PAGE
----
Easy Access Mt Ellinor
Last weekend some friends and I rented a cabin at Lake Cushman. Looking at a map of the Olympic Peninsula, I saw the peak Mount Washington just above the Lake, and its little sister, Mount Ellinor to the south. The plan was set: a relaxing cabin weekend and an invigorating mountain climb.
The next day, we could see Lake Cushman and Mount Rose from the porch of the cabin. Mount Rose is a hike through the trees up to a peak at 4,500. We opted to drive through the majority of these trees instead and head up to Mount Washington's trailhead, which starts around 3,000 feet… closer to the alpine level. This was only a fifteen-minute drive through the woods. At the end the snow became too deep for the car, so we parked at Lower Mount Ellinor trailhead. Being a few miles away from the Mount Washington Trailhead, this essentially ruined the possibility of Mount Washington.
What happened at the Mount Ellinor trailhead would be easy to overlook -- we changed our baring and set out to climb Mount Ellinor instead -- however, there is something amazing in this simple change of plans. Being a goal-oriented people, I imagine how often Americans have a goal in sight, and will do anything to achieve this goal. How over-confident and fragile this concept is: it is as if the thinker of this plan is the only entity in the universe. No other human, no part of nature, no rules of physics will hold this person back. Of course there are other people with other plans, and there is a nature with its rule book that must be followed. And the fragility of this plan: if there is an obstacle, which as I've illustrated is quite possible, how crestfallen and inept the thinker feels at not being to use their strength and will to proceed.
In our case, our plan's obstacle was nature; our trailhead was unattainable because of the snow. Without this ever seeming to affect us, we pulled out the map for plan B, Mount Ellinor, and we never thought of this as a compromise.
The trail began at around 3,000 feet above sea level, and our summit was at about 6,000 feet. And I don't know if it was pleasing or teasing that the peak was viewable the entire trail. Through the woods we hiked in the firm, shallow snow, two brothers, two ladies and two dogs.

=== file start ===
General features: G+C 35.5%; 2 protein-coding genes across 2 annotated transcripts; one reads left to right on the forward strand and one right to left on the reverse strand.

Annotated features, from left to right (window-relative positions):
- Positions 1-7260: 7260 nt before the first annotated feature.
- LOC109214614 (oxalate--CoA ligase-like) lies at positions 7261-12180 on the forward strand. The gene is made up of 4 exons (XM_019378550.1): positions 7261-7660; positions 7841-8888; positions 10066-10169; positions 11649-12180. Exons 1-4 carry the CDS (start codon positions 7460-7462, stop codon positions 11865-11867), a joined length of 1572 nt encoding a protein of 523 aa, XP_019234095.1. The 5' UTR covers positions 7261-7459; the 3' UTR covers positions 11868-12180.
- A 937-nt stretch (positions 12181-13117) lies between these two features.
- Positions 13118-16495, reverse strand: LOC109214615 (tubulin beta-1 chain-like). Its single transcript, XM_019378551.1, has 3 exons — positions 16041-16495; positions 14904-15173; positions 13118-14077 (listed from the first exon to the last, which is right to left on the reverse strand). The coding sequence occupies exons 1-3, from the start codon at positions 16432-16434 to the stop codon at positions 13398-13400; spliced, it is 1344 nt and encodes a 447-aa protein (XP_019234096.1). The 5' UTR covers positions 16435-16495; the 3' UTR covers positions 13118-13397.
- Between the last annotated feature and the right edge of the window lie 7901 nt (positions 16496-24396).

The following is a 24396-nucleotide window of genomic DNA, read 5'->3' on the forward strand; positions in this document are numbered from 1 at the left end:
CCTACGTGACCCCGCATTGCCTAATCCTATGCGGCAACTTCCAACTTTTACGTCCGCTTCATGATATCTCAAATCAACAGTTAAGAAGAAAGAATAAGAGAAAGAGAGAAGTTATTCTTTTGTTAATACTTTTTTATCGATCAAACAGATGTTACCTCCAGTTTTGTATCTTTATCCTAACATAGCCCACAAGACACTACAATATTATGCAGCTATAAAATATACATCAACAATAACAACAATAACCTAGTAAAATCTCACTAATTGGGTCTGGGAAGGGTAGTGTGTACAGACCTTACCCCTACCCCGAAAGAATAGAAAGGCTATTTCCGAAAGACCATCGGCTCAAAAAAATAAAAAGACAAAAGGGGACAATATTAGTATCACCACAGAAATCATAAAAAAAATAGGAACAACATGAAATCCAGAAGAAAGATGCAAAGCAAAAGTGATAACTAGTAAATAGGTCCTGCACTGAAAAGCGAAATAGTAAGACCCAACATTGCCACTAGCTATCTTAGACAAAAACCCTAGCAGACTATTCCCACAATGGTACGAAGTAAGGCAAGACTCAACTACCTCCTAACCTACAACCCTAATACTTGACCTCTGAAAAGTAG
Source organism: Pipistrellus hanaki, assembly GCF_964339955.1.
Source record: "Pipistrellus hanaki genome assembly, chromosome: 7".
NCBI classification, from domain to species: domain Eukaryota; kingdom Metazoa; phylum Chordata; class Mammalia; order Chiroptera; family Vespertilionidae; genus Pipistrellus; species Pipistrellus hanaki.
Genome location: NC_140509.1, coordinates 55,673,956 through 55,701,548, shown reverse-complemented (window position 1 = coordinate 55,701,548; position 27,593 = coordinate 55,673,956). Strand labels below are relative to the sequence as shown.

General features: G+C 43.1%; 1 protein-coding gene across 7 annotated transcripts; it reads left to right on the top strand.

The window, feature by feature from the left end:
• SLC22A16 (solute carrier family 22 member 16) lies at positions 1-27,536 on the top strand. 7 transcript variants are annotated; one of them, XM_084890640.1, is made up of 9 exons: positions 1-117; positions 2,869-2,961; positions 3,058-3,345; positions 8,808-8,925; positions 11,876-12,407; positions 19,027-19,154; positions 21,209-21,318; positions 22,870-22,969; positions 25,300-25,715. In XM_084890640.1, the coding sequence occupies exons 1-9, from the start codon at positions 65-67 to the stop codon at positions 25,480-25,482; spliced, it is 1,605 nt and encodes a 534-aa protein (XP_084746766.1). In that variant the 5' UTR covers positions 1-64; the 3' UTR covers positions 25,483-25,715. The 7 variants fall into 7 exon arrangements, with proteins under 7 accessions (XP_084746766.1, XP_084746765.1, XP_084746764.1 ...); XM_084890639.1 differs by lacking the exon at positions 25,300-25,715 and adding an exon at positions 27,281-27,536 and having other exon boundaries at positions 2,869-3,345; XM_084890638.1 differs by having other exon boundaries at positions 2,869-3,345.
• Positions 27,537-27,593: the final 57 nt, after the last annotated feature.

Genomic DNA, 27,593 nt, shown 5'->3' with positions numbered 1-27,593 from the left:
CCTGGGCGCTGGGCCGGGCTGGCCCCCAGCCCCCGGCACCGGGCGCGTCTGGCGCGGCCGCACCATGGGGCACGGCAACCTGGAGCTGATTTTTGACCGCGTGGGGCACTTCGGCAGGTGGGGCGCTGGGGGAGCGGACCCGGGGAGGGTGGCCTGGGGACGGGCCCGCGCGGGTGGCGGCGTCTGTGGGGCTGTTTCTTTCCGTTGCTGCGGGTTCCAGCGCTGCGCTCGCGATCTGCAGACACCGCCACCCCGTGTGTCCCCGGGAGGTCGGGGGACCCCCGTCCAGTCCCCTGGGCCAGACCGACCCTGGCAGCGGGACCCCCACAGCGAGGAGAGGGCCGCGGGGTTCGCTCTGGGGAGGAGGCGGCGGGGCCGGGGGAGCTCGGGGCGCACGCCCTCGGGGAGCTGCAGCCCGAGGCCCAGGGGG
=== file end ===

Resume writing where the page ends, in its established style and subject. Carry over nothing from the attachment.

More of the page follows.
Finally, the grade began to level and the trees began to thin out. Soon enough we entered a basin with views that spanned over the hood canal and Mount Cushman all the way to Mount Rainier. It was nearly dizzying seeing the lake where we spent the night at a significant angle downward. We lunched on a point of the snow where the views were magnificent in all directions. Looking towards the rest of the climb, Colin and I could see it would become technical. The grade steepened to around 45º and an ice axe would be required. Now should we return with Michelle and Erin? Should we try to coax them into the final 1,000 feet of the climb to the Summit? What about the dogs? Should they wait here for us? Colin and decided to go it alone to the Summit while the girls descended to the car.
We donned our ice axes, crampons and glacier glasses and I finally felt like a climber; how much better I felt holding my ice axe ascending the mountain. And how fast we were going now! Only ten minutes passed and looking down we could see the lookout far below us. Up and up this chute we went, step after step, and feeling completely energized. This is our element. We crested this chute after about 20 minutes, which to us was amazing considering how it looked from our perch at the lookout. Above the chute, the terrain was truly Alpine, rolling mounds of snow, sharp jagged rocks protruding and covered partially by the snow. We finished up this climb in spades and stood atop our first Olympic Summit and took a long breath. Not having any more mountain to climb is a thrilling feeling.
After coaching some beginning climbers how to glissade using an ice axe -- to hold the shaft low by your hips in your left hand, and up by your shoulder on the top of the axe with your right, and to use the pic to slow your decent -- we begin our ride downward. In five quick minutes of extreme sliding we were down to the lookout again. And in another few minutes we were back at the car gawking up at where we just were an hour ago. The sad thing was that my legs still wanted more work out, but I could suppress that.
Ten minutes later, we were back at the cabin for creature comforts: beer, macaroni and cheese, but most importantly beer.
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